FIG. 2 is an anatomical diagram illustrating a conventional nasal endotracheal tube intubated into esophagus;

FIG. 3 is a perspective view illustrating an oral or nasal endotracheal tube according to an example embodiment of the present invention;

FIG. 4 is a cross-sectional view taken along a line I-I' of FIG. 3;

FIG. 5 is an anatomical diagram illustrating the oral or nasal endotracheal tube of FIGS. 3 and 4, intubated through an oral cavity into trachea;

FIG. 6 is an anatomical diagram illustrating the oral or nasal endotracheal tube of FIGS. 3 and 4, intubated through a nasal cavity into trachea;

FIG. 7 is a perspective view illustrating an oral or nasal endotracheal tube according to another example embodiment of the present invention;

FIG. 8 is a cross-sectional view taken along a line II-II' of FIG. 7;

FIG. 9 is an anatomical diagram illustrating the oral or nasal endotracheal tube of FIGS. 7 and 8, guided by a guide cuff;

FIG. 10 is an anatomical diagram illustrating the oral or nasal endotracheal tube of FIGS. 7 and 8, blocked by a block cuff;

FIG. 11 is a perspective view illustrating an oral or nasal endotracheal tube according to still another example embodiment of the present invention;

FIG. 12 is a perspective view illustrating an oral or nasal endotracheal tube according to still another example embodiment of the present invention;

FIG. 13 is a cross-sectional view taken along a line III-III' of FIG. 12;

FIG. 14 is an anatomical diagram illustrating the oral or nasal endotracheal tube of FIGS. 12 and 13, guided by a guide cuff;

FIG. 15 is an anatomical diagram illustrating the oral or nasal endotracheal tube of FIGS. 12 and 13, intubated into trachea;

FIG. 16 is an anatomical diagram illustrating the oral or nasal endotracheal tube of FIGS. 12 and 13, blocked by the guide cuff;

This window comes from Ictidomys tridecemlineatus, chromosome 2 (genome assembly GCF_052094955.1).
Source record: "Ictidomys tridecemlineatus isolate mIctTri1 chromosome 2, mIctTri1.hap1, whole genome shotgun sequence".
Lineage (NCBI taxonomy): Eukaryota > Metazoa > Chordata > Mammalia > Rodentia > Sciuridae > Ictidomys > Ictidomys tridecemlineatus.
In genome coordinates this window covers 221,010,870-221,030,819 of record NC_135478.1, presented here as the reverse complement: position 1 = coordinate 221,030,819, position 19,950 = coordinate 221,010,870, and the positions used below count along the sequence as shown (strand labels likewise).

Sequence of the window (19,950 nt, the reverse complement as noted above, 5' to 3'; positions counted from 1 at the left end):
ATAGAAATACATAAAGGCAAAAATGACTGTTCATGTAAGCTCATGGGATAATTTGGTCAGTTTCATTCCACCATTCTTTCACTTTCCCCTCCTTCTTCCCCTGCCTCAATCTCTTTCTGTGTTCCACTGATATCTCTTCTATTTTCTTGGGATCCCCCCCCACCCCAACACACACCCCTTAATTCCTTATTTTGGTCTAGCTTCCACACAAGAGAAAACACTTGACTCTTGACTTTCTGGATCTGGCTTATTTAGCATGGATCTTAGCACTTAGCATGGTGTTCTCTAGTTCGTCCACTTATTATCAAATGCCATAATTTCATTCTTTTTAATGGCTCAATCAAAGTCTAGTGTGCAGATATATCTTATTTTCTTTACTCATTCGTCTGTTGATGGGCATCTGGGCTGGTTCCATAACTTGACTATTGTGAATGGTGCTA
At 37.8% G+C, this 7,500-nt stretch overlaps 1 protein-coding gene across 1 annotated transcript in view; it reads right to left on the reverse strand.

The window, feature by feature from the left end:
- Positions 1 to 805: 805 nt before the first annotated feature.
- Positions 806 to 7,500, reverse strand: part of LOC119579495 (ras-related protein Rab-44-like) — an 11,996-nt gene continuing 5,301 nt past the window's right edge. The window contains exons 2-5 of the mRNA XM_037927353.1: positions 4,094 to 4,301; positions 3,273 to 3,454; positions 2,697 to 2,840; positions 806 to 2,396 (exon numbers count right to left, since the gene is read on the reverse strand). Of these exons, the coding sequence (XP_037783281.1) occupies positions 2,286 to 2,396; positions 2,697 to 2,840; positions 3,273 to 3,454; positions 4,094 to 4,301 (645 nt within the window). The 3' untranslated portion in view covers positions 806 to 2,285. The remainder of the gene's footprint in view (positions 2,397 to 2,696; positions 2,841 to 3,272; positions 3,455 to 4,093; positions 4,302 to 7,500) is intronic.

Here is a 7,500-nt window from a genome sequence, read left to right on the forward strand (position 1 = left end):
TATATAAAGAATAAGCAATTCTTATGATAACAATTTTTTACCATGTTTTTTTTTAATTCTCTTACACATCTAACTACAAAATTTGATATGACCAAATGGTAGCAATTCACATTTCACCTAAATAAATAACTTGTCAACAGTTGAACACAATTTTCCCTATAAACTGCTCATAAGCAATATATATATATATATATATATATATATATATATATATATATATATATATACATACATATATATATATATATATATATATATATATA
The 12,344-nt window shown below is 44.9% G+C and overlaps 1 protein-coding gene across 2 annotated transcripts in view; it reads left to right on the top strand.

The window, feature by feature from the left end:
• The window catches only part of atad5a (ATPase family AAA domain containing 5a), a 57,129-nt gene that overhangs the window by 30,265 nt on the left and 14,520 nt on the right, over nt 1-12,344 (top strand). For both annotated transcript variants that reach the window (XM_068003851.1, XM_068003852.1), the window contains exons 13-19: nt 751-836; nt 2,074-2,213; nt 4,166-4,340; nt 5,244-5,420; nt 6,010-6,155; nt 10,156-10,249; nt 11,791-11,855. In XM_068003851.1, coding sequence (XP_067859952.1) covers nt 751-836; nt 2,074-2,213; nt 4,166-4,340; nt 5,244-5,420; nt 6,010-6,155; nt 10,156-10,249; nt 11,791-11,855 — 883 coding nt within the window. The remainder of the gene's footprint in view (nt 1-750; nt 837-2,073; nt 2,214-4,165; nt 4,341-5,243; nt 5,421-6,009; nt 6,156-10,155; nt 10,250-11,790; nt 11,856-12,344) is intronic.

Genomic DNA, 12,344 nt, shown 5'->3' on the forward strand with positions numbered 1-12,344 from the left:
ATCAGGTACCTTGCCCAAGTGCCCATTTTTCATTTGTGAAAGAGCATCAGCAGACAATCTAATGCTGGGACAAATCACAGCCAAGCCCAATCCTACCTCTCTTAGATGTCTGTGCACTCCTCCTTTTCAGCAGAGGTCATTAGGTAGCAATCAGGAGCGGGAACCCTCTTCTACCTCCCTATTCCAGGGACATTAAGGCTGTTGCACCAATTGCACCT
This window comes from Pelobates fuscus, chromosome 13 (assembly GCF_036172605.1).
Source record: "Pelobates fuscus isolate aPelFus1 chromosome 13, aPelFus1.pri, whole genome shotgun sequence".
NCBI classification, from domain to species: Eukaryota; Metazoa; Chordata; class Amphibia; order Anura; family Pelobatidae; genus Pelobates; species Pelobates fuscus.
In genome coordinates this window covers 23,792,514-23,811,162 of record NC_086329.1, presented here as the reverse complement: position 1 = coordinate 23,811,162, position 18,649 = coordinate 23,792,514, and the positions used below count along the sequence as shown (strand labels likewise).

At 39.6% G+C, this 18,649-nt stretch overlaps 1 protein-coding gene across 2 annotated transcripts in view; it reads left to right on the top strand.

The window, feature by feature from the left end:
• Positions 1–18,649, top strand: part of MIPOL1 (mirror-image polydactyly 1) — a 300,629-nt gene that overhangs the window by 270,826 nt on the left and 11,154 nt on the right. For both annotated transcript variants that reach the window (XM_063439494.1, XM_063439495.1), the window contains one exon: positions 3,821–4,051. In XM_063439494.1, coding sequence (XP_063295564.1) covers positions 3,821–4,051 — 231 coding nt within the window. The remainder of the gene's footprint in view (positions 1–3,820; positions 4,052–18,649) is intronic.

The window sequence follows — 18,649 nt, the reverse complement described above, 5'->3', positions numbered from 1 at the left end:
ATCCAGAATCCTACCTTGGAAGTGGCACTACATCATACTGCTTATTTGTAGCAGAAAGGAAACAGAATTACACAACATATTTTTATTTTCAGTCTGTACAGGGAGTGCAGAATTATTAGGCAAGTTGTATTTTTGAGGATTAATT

FIG. 17 is a perspective view illustrating an oral or nasal endotracheal tube according to still another example embodiment of the present invention; and

FIG. 18 is a cross-sectional view taken along a line IV-IV' of FIG. 17.

<Reference numerals>

100, 200, 300, 400 : oral or nasal endotracheal tube

110, 210, 310, 410 : tube part

120, 220, 420 : first balloon

121, 221, 421 : first inner tube

130, 230, 330, 430 : second balloon

131, 231, 331, 431 : second inner tube

140, 240 : block cuff

150, 250, 350 : guide cuff

440 : first guide cuff 450 : second guide cuff

The invention is described more fully hereinafter with reference to the accompanying drawings, in which embodiments of the invention are shown. This invention may, however, be embodied in many different forms and should not be construed as limited to the embodiments set forth herein. Rather, these embodiments are provided so that this disclosure will be thorough and complete, and will fully convey the scope of the invention to those skilled in the art. In the drawings, the size and relative sizes of layers and regions may be exaggerated for clarity.

The terminology used herein is for the purpose of describing particular embodiments only and is not intended to be limiting of the invention. As used herein, the singular forms "a," "an" and "the" are intended to include the plural forms as well, unless the context clearly indicates otherwise.

It will be further understood that the terms "comprises" and/or "comprising," when used in this specification, specify the presence of stated features, integers, steps, operations, elements, and/or components, but do not preclude the presence or addition of one or more other features, integers, steps, operations, elements, components, and/or groups thereof.

Unless otherwise defined, all terms (including technical and scientific terms) used herein have the same meaning as commonly understood by one of ordinary skill in the art to which this invention belongs. It will be further understood that terms, such as those defined in commonly used dictionaries, should be interpreted as having a meaning that is consistent with their meaning in the context of the relevant art and will not be interpreted in an idealized or overly formal sense unless expressly so defined herein.

Hereinafter, exemplary embodiment of the invention will be explained in detail with reference to the accompanying drawings.

FIG. 3 is a perspective view illustrating an oral or nasal endotracheal tube according to an example embodiment of the present invention. FIG. 4 is a cross-sectional view taken along a line I-I' of FIG. 3.

Referring to FIGS. 3 and 4, the oral or nasal endotracheal tube according to the present example embodiment includes a tube part 110, a first balloon 120, a second balloon 130, a block cuff 140 and a guide cuff 150.